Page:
Amanda Knox is engaged to be married, but her future is still stuck in the past
Married or not, Knox’s future is frozen, writes columnist Jonathan Martin.
Times editorial columnist
Amanda Knox got engaged last week.
For an ordinary 27-year-old Seattleite, a wedding would be a pivot to a new life. The future Mr. Knox is Colin Sutherland, also 27, a musician who recently moved to Seattle from New York. They’ve known each other since middle school. Best of luck, and happy Valentine’s Day.
But Knox’s life is extraordinary, for all the wrong reasons. Married or not, Knox’s future is frozen at Nov. 2, 2007, the day her roommate, Meredith Kercher, was found brutally slain just at the start of Knox’s junior year abroad in Italy.
Since then, Knox’s case has pinballed through the Italian judicial system in ways that baffles many Americans. In quick summary: Knox returned home to West Seattle in 2011 after her murder conviction was reversed on appeal. That decision was appealed by prosecutors, and she and her ex-boyfriend were re-convicted in 2014.
The case takes another turn March 25 this year, when Italy’s Court of Cassation, its highest court, hears yet another appeal of an appeal, and decides whether Italy may seek to force Knox back for another trial.
Knox has sought to keep a low profile since returning, despite bouts of paparazzi stalking that yielded pictures of her and Sutherland, a lanky rock musician. Her engagement was disclosed by a source close to the family, and Knox confirmed it in an email, but declined to say anything else.
I met Knox for coffee late last year at a West Seattle café, on her condition it would be off-the-record. She’d recently graduated from the University of Washington, finishing the degree interrupted by her four years in prison, and had begun writing for the West Seattle Herald. She works at a bookstore.
As we talked about journalism, she struck me as a normal would-be writer — earnest, well-read, a bit of a goofy sense of humor. When I brought up her pending case, she shut down entirely.
I don’t blame her. The killing of her roommate spawned an industry of websites and message boards. The fine grains of evidence are sifted and re-sifted through nearly every possible lens — American entitlement, Italian buffoonery, female sexual power, male prosecutorial abuse, and so on.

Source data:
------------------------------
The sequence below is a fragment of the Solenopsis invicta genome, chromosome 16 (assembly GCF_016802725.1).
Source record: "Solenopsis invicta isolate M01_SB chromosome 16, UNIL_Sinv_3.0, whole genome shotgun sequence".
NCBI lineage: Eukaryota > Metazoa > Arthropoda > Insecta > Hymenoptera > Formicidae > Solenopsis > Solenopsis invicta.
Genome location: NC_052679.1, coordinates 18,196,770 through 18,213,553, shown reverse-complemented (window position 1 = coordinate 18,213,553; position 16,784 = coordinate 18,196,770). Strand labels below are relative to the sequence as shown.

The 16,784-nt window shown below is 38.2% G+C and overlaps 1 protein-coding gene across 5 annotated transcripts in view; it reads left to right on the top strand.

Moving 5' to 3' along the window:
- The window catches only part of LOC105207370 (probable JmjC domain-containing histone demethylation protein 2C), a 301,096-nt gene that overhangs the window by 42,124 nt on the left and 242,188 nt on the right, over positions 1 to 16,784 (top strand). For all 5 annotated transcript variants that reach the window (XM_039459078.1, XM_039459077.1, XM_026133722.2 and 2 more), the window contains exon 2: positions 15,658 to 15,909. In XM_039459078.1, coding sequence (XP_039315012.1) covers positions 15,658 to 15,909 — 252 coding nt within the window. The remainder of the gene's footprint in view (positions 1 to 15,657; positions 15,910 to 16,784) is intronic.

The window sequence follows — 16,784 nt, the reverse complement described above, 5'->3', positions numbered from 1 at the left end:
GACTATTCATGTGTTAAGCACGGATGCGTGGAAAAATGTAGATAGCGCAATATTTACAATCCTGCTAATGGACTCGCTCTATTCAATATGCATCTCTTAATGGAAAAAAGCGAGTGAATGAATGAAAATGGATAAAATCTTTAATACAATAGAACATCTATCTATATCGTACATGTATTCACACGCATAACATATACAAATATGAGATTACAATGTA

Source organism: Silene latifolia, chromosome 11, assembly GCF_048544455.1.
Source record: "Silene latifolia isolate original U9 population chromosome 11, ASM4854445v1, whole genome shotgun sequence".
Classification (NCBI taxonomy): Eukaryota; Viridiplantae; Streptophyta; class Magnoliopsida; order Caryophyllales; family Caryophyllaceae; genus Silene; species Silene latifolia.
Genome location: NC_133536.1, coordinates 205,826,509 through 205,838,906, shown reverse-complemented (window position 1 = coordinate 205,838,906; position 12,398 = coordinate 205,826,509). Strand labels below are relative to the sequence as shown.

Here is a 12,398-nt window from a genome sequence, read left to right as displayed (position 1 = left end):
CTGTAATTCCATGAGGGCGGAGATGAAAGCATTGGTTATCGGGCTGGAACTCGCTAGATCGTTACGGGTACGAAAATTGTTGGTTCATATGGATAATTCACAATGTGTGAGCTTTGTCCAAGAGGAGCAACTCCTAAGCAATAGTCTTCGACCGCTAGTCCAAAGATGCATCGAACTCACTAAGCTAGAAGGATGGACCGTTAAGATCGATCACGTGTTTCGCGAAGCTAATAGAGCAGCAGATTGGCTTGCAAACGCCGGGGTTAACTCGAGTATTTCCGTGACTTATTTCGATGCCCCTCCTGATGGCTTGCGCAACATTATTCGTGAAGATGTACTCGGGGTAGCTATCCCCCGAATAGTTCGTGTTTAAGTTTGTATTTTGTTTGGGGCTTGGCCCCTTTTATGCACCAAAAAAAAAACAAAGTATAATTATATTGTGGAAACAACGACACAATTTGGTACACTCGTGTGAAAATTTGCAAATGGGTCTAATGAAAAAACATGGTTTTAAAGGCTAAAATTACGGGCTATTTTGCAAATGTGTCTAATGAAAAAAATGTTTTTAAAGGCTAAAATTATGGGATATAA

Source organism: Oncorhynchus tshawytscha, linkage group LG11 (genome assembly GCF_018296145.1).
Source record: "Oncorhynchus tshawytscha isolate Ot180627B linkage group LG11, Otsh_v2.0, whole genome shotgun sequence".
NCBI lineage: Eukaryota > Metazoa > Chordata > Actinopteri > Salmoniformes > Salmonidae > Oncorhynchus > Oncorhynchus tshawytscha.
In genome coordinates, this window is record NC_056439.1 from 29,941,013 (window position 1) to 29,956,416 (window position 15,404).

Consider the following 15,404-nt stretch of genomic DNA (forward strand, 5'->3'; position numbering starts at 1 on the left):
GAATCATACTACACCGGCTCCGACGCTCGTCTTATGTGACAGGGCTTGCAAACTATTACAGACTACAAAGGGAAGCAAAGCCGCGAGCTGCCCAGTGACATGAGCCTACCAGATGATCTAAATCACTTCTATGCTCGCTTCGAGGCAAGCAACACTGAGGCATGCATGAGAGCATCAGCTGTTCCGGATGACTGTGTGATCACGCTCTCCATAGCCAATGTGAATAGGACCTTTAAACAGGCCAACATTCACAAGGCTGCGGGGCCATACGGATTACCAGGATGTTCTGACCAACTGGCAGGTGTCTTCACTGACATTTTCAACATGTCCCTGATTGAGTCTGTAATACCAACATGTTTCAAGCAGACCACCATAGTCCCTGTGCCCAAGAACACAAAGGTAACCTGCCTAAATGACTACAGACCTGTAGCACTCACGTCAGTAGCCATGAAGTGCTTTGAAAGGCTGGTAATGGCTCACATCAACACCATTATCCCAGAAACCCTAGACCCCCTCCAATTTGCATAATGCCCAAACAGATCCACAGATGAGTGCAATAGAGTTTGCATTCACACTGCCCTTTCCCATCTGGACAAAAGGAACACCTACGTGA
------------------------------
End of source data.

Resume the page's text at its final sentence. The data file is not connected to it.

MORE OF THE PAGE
Race plays a role because Knox falsely accused a black Italian man before recanting, a serious mistake she apologized for in her memoir. And then there’s Rudy Guede, who was convicted separately in Kercher’s death. Despite credible evidence pointing to him as the sole culprit, Guede could be released before Knox’s fate is determined.
Friends and sources consistently ask me about Knox, whose case I’ve covered off and on since 2007. To believe she’s innocent, you have to simply be willing to believe that prosecutors get stuck with tunnel vision, and that Italian judges are fallible political animals. It is telling that prosecutors’ sensational theory about Kercher’s death — a sex game gone awry — was abandoned in the latest court ruling, in favor of a more pedestrian case of roommate squabbling.
None of these theories holds up. It is a highly circumstantial case, with DNA evidence so thin that Knox probably wouldn’t have even been charged in the United States. The prosecution’s shifting theories reflect the fact that Knox had no motive. She might be America’s most famous wrongfully convicted person.
The March 25 hearing in Italy could result in her acquittal. Many of Knox’s supporters instead fear she and ex-boyfriend Raffaele Sollecito could be sent back for yet another trial. Knox has said publicly she has no intention of voluntarily returning to Italy. An extradition process would be legally difficult to avoid and painfully expensive for her family, but I suspect members of Washington’s congressional delegation will make it into a political fight.
Until then, if Seattleites see Knox around town, give her a smile and maybe a congratulations on her engagement. (No date has been set, according to my source.)
Her husband-to-be wrote her while she was in prison, and now he has signed up to be stalked by paparazzi, British tabloids and Internet trolls. It must be love.
Jonathan Martin's column appears regularly on editorial pages of The Times. His email address is firstname.lastname@example.org